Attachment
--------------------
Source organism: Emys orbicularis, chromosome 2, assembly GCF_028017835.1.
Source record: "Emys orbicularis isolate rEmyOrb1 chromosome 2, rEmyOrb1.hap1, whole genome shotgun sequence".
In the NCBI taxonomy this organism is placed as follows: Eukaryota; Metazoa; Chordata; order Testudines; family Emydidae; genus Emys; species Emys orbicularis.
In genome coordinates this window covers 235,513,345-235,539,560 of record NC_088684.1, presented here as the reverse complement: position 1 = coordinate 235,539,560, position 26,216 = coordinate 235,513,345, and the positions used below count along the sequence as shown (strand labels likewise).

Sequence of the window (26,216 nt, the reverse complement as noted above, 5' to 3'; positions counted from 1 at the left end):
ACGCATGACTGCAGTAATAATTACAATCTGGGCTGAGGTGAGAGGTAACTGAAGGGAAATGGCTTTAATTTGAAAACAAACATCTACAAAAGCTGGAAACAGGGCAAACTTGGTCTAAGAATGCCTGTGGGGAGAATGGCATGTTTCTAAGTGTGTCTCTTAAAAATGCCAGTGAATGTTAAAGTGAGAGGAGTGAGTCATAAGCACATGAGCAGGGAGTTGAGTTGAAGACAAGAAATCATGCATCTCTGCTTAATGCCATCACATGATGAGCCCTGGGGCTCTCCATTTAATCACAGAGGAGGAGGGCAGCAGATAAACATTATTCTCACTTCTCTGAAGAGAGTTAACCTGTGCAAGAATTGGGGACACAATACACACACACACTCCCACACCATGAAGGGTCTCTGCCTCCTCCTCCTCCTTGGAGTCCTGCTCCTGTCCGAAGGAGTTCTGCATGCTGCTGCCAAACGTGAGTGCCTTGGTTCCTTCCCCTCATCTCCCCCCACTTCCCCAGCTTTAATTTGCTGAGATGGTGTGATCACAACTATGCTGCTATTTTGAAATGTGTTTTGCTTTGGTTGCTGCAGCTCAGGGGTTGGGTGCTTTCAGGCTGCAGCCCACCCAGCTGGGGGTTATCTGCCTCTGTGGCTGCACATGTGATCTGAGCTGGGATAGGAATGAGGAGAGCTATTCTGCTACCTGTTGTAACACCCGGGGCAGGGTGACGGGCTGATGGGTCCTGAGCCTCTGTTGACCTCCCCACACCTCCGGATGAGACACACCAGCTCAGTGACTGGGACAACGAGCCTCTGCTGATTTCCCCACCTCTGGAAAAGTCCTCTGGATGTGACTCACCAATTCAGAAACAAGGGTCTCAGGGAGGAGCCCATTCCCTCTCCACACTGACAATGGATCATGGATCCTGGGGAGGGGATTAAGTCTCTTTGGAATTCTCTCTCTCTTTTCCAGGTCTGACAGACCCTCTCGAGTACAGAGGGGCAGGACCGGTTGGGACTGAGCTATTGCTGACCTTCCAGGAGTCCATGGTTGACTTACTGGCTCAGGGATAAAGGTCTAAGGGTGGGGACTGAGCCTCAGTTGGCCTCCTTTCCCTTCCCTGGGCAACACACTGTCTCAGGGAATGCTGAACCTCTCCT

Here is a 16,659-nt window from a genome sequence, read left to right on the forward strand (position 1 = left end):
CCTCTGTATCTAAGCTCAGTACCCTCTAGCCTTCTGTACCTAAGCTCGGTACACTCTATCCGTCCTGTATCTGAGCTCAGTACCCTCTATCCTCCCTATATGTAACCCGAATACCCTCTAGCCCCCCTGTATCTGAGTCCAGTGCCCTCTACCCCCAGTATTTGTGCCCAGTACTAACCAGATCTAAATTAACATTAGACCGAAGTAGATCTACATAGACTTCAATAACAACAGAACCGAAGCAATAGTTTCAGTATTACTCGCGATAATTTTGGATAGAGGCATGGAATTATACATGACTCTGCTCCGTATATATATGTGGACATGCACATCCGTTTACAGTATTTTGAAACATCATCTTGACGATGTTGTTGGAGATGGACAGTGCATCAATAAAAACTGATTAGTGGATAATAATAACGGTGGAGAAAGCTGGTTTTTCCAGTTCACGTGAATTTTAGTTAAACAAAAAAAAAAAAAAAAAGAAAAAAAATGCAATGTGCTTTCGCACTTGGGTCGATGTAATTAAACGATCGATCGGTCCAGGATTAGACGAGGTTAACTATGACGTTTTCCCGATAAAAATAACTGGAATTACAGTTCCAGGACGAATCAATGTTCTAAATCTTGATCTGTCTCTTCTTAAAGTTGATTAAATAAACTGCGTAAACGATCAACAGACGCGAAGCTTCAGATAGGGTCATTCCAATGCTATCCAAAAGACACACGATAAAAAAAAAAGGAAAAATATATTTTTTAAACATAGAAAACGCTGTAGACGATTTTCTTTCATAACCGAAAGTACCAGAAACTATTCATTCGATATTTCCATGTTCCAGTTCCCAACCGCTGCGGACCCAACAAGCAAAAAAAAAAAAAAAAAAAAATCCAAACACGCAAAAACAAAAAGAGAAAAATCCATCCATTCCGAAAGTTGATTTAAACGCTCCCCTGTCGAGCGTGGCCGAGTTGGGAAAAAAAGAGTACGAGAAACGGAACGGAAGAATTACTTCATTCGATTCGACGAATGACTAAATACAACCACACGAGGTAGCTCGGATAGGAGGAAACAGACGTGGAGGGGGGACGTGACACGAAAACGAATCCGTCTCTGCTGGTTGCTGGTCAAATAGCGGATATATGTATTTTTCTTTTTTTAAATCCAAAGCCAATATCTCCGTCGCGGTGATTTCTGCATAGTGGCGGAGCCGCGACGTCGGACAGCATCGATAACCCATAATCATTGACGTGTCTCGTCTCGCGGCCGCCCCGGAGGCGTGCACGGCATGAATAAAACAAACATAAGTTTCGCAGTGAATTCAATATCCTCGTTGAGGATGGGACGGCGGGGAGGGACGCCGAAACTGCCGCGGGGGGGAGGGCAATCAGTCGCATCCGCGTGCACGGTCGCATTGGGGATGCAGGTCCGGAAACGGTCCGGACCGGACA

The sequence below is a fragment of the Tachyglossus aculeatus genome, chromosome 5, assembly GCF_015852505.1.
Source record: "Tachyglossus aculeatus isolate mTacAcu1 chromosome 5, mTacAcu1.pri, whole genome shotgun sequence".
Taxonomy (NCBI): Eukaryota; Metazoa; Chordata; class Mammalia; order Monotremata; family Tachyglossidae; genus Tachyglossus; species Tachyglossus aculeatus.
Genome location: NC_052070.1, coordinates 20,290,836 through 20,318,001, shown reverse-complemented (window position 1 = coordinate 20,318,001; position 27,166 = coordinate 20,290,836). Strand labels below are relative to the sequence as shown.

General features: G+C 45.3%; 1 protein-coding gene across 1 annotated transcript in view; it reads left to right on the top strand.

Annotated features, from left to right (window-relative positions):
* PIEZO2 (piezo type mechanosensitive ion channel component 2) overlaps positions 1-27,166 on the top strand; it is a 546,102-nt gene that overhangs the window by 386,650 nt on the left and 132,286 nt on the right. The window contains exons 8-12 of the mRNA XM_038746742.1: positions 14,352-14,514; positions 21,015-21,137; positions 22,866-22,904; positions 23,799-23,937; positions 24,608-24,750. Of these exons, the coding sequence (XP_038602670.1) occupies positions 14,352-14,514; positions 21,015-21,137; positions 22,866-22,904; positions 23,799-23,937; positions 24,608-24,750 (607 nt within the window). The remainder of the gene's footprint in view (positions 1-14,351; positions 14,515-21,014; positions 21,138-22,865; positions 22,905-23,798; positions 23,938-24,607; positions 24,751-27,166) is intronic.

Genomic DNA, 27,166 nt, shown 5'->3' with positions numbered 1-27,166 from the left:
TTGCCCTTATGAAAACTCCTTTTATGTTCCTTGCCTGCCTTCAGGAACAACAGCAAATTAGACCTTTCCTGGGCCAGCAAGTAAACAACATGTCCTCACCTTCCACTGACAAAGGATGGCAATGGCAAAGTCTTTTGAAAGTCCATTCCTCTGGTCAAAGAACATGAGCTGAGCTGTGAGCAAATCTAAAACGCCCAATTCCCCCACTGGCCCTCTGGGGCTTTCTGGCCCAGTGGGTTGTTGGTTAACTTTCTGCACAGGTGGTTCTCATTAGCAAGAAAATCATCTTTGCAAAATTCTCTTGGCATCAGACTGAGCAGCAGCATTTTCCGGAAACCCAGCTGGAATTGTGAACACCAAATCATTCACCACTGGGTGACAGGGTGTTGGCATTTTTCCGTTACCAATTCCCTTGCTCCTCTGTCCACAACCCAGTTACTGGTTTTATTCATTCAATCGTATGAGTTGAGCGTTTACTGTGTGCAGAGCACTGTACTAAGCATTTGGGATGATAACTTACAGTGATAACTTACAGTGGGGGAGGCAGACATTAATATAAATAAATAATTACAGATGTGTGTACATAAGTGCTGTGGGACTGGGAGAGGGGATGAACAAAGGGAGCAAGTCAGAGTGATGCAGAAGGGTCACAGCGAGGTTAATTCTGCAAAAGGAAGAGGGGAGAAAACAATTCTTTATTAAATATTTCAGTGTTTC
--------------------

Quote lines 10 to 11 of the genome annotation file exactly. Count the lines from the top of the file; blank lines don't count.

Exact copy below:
Source record: "Tachyglossus aculeatus isolate mTacAcu1 chromosome 5, mTacAcu1.pri, whole genome shotgun sequence".
Taxonomy (NCBI): Eukaryota; Metazoa; Chordata; class Mammalia; order Monotremata; family Tachyglossidae; genus Tachyglossus; species Tachyglossus aculeatus.